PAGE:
Isn’t it exciting to think that at any given time festivals, celebrations and cultural events are happening in popular honeymoon destinations all over the world? If you manage to hit the right place at the right time, you are not only guaranteed a swinging good time, but you’ll also enjoy an all-access VIP look at how people in other countries live and have fun. So, whether you want to ring in the New Year in Rio or enjoy an outdoor opera in Italy, we’ve got a festival that’s right for you. Here’s the calendar of events.
Sure, you can find a party just about anywhere on New Year’s Eve, but the best bash on earth takes place at Brazil’s famous Copacabana Beach in Rio de Janeiro. (While the city’s raucous Carnival in February may get the most international attention, the New Year’s Eve celebration is a lot more manageable—and visitor friendly.) Just as darkness falls, about two million revelers, dressed in traditional white, gather along the eight-mile stretch of candlelit beach. The candles are offerings to Yemanja, the African goddess of the waters; people also bring gifts of white flowers, perfumes, rice and sweet treats. After a blessing from the local priestess, the offerings are placed in the ocean, and merrymakers wade into the water or jump over seven waves, asking for blessings in the coming year. At the stroke of midnight, a 20-minute fireworks show, which has been called the most spectacular and largest in the world, begins a rocking party that continues until dawn (riodejaneiro-turismo.com).
If Rio is too far to travel, the island of Jost Van Dyke in the British Virgin Islands offers a closer-to-home chance to put a tropical twist on your New Year’s celebration. Known locally as Old Year’s Night, the festivities begin in the afternoon when hundreds of colorful fishing boats anchor in the Great Harbor. Throughout the day, the quaint port area becomes ever more festive, as celebrants arrive via ferries from the nearby islands of Tortola and St. Thomas, U.S.V.I. People gather at Foxy’s Tamarind Bar & Restaurant, the unofficial—and unlikely looking—party central. (The open-air beach bar was originally a temporary lemonade stand.) Here, Foxy Callwood, the barefoot, guitar-strumming proprietor, serves up potent house cocktails, like the Dread Fox and the Friggin’ in de Riggin’ (both fashioned from his homemade rum), as live calypso music keeps you entertained all night long (b-v-i.com/jostvandyke; foxysbar.com).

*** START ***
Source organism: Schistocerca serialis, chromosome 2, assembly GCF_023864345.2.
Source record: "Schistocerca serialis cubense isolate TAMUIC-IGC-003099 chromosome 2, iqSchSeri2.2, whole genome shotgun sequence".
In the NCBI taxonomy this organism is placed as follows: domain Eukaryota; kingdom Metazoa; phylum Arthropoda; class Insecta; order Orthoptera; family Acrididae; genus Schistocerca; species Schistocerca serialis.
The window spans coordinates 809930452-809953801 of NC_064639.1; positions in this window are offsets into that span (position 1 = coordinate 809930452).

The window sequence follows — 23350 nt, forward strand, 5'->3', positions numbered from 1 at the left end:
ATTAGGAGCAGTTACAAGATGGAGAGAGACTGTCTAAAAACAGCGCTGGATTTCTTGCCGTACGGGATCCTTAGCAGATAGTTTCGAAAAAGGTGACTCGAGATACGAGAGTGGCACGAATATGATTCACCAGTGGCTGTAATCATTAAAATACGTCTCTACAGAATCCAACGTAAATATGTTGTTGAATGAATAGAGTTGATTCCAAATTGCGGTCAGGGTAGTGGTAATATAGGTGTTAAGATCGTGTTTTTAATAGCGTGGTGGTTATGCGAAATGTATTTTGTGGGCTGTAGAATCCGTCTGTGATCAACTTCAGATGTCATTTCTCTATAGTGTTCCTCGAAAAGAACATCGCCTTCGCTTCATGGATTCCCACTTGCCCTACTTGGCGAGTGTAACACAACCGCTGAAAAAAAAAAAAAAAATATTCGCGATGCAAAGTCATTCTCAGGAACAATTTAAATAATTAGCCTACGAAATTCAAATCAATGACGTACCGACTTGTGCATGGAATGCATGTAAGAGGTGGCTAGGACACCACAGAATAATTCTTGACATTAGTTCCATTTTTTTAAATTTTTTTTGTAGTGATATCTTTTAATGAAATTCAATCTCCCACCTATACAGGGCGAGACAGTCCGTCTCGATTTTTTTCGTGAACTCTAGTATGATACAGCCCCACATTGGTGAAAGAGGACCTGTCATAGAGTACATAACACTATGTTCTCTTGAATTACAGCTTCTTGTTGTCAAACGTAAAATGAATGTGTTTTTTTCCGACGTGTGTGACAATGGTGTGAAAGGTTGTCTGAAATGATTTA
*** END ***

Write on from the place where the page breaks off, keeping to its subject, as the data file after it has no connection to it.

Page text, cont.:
If watching Dancing With the Stars has inspired you to bust your own move on the ballroom floor, then swing by the Buenos Aires Tango Festival, held every year in late February. The summertime event (the seasons are reversed this far south of the equator) hosts the biggest names in the world of tango in free performances all across the Argentinean capital. No-fee instruction is available, ranging from beginner sessions to master classes. You can also partake in lectures and cultural programs held at local tango studios and dance clubs (festivaldetango.gov.ar).
Pre-Lent feast days are popular in many spots. Chief among them is New Orleans’ Mardi Gras and the masked Carnivale balls in Venice, but none is as eclectic as Carnival in the southeastern Caribbean islands of Trinidad & Tobago. Much like the islands’ population, the celebration here is a meld of West African and French influences, but it also borrows from Middle Eastern, Indian and Chinese customs. (Fun fact: There are nearly as many Hindus as Catholics living in these isles.) Festivities include outdoor food fairs and extravagant parades featuring hundreds of people costumed in elaborate sequined and feathered attire, as well as street performances of calypso and steel drums. It’s also common to see people dancing in the streets to the soulful beat of soca, a calypso-like rhythm invented here (gotrinidadandtobago.com).